A plausible 6 p.m. conversation: "What do you wanna eat for dinner?" "Japanese food. I'm feeling sushi tonight." For the majority of us Los Angeles residents, we tend to view Japanese food as synonymous with sushi. Maybe this premature assumption has to do with the numerous sushi bars scattered around L.A., including restaurants such as Nobu, equally famous for their sushi as they are celebrity sightings. Yet, there are many aspects of the typical sushi bar that aren't exactly authentic. Most of us are familiar with the popular "California Roll" - but just the name alone gives away any real Japanese authenticity. And here is the disheartening truth to sushi-lovers such as myself, told me to me by my very own Japanese best friend: In Japan, people hardly even eat sushi, let alone "California" rolls!
So if sushi isn't the staple for Japanese food, what is? Answer: Izakaya. Izakayas are typically known for their relaxed atmosphere as well as their home style cooking. Dining at an izakaya restaurant is much like eating a homemade dinner in a traditional Japanese home. I'm actually a big fan of izakaya style restaurants and just this past weekend dined at my particularly favorite one in downtown Little Tokyo called T.O.T. The area inside is snug, but the food is satisfying in the way only a home cooked meal could be. I snapped some pictures of the exterior, interior and most importantly the food (Japanese Seafood Stew) just to wet your appetite.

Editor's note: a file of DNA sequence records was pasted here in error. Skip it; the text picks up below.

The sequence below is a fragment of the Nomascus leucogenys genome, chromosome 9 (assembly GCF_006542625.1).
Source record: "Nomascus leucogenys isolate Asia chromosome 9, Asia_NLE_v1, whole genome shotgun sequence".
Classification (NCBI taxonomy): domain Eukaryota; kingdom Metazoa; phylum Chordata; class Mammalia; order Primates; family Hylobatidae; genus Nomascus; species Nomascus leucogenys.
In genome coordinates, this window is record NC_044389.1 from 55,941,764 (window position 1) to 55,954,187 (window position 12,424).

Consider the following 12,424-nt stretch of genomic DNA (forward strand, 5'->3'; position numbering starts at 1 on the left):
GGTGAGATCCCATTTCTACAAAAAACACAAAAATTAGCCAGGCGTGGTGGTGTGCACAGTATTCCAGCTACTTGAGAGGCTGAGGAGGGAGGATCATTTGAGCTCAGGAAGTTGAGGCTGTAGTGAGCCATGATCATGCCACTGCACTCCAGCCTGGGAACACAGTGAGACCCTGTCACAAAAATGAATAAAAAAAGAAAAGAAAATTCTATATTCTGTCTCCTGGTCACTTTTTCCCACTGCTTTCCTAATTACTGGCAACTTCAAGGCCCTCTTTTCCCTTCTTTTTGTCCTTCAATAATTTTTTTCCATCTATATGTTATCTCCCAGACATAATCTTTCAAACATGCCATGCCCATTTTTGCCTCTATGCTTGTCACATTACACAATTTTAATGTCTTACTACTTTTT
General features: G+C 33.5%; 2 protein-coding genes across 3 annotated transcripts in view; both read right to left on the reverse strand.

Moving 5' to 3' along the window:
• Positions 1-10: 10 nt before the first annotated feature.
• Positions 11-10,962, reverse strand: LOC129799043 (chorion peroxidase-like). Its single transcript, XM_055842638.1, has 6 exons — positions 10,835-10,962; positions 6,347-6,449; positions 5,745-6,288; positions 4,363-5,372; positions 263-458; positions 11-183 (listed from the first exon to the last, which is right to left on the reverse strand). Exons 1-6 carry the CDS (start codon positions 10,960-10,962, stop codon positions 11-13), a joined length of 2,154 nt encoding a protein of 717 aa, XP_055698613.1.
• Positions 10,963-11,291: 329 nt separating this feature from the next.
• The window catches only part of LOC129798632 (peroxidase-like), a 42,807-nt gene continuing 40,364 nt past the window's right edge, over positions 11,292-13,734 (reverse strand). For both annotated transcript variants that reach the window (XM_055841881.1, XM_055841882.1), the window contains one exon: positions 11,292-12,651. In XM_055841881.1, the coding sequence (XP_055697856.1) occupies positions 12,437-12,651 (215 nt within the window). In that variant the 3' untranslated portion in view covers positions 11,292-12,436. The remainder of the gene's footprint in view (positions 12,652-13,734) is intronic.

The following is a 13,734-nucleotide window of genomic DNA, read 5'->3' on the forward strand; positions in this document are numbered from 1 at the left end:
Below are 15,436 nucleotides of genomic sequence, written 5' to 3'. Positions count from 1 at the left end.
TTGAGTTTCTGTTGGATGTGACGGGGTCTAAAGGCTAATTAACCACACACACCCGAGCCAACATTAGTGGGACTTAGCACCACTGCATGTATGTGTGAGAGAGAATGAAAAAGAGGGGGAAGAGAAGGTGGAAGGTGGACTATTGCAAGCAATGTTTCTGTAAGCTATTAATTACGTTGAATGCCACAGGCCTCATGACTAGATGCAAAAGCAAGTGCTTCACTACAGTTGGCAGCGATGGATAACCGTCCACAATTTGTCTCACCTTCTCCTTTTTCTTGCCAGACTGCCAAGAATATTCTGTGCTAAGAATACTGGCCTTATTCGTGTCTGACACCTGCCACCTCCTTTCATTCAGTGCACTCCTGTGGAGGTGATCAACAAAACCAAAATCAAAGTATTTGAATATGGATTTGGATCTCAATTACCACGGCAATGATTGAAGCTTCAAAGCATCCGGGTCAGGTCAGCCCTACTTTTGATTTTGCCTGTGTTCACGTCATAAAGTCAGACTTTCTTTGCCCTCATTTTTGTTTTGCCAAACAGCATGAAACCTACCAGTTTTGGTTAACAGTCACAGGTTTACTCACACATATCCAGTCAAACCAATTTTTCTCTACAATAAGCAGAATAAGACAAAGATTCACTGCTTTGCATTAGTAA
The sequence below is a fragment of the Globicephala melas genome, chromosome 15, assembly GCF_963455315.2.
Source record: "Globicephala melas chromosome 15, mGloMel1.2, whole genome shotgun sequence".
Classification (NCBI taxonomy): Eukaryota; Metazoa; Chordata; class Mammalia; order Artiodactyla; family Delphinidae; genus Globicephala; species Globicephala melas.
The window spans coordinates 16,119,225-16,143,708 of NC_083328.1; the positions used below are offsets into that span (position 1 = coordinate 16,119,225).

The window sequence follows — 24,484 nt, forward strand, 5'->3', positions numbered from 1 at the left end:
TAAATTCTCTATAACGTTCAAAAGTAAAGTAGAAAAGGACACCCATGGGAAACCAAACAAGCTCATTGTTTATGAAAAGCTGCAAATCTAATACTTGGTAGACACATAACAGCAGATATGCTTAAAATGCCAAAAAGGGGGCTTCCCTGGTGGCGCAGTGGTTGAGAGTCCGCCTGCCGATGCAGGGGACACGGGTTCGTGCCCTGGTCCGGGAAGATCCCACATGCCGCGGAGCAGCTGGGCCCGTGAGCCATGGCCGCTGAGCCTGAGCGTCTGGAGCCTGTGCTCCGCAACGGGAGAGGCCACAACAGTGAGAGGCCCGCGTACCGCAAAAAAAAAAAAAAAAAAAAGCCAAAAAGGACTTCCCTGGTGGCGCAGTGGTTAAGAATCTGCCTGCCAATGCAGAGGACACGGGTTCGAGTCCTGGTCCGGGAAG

In Japan, izakayas are mostly known for their cheap prices and sake bars frequented by business men after a long days' work. The term "izakaya" in Japanese has separate two parts: "i" means "to remain," and "sakaya" translates to "sake shop." Izakayas actually originated from sake shops, and although they have grown to encompass a wide-rage of home style foods, have no fear - there still remains no shortage of sake.
Although perhaps not as popular as trendy sushi bars, izakaya dining offers a sense of Japanese authenticity and a down to earth setting that leaves both your mood and wallet feeling pretty good. Maybe it's time to give something other than sushi a try.